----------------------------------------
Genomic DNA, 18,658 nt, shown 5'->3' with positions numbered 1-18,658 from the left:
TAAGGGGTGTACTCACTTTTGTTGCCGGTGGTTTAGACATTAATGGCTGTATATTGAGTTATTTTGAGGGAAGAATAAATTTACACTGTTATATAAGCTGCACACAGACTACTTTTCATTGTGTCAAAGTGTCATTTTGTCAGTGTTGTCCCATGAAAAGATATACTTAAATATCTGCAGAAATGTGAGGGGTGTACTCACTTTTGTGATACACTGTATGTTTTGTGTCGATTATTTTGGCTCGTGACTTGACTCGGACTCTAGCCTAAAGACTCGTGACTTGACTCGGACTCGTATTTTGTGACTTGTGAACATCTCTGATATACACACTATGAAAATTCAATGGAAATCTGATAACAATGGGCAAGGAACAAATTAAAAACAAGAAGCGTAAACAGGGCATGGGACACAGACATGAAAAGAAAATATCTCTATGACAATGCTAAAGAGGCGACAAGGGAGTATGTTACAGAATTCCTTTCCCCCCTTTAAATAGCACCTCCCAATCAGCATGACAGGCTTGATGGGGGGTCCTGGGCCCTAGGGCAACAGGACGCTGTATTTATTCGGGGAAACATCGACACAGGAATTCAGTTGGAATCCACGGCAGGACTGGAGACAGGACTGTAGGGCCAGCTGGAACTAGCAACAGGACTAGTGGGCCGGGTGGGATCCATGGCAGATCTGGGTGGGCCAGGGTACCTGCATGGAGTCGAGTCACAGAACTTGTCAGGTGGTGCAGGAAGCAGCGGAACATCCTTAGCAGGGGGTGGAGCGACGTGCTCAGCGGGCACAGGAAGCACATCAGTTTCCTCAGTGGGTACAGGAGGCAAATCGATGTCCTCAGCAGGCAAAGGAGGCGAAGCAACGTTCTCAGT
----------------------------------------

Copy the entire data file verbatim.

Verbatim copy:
Genomic DNA, 18,658 nt, shown 5'->3' with positions numbered 1-18,658 from the left:
TAAGGGGTGTACTCACTTTTGTTGCCGGTGGTTTAGACATTAATGGCTGTATATTGAGTTATTTTGAGGGAAGAATAAATTTACACTGTTATATAAGCTGCACACAGACTACTTTTCATTGTGTCAAAGTGTCATTTTGTCAGTGTTGTCCCATGAAAAGATATACTTAAATATCTGCAGAAATGTGAGGGGTGTACTCACTTTTGTGATACACTGTATGTTTTGTGTCGATTATTTTGGCTCGTGACTTGACTCGGACTCTAGCCTAAAGACTCGTGACTTGACTCGGACTCGTATTTTGTGACTTGTGAACATCTCTGATATACACACTATGAAAATTCAATGGAAATCTGATAACAATGGGCAAGGAACAAATTAAAAACAAGAAGCGTAAACAGGGCATGGGACACAGACATGAAAAGAAAATATCTCTATGACAATGCTAAAGAGGCGACAAGGGAGTATGTTACAGAATTCCTTTCCCCCCTTTAAATAGCACCTCCCAATCAGCATGACAGGCTTGATGGGGGGTCCTGGGCCCTAGGGCAACAGGACGCTGTATTTATTCGGGGAAACATCGACACAGGAATTCAGTTGGAATCCACGGCAGGACTGGAGACAGGACTGTAGGGCCAGCTGGAACTAGCAACAGGACTAGTGGGCCGGGTGGGATCCATGGCAGATCTGGGTGGGCCAGGGTACCTGCATGGAGTCGAGTCACAGAACTTGTCAGGTGGTGCAGGAAGCAGCGGAACATCCTTAGCAGGGGGTGGAGCGACGTGCTCAGCGGGCACAGGAAGCACATCAGTTTCCTCAGTGGGTACAGGAGGCAAATCGATGTCCTCAGCAGGCAAAGGAGGCGAAGCAACGTTCTCAGT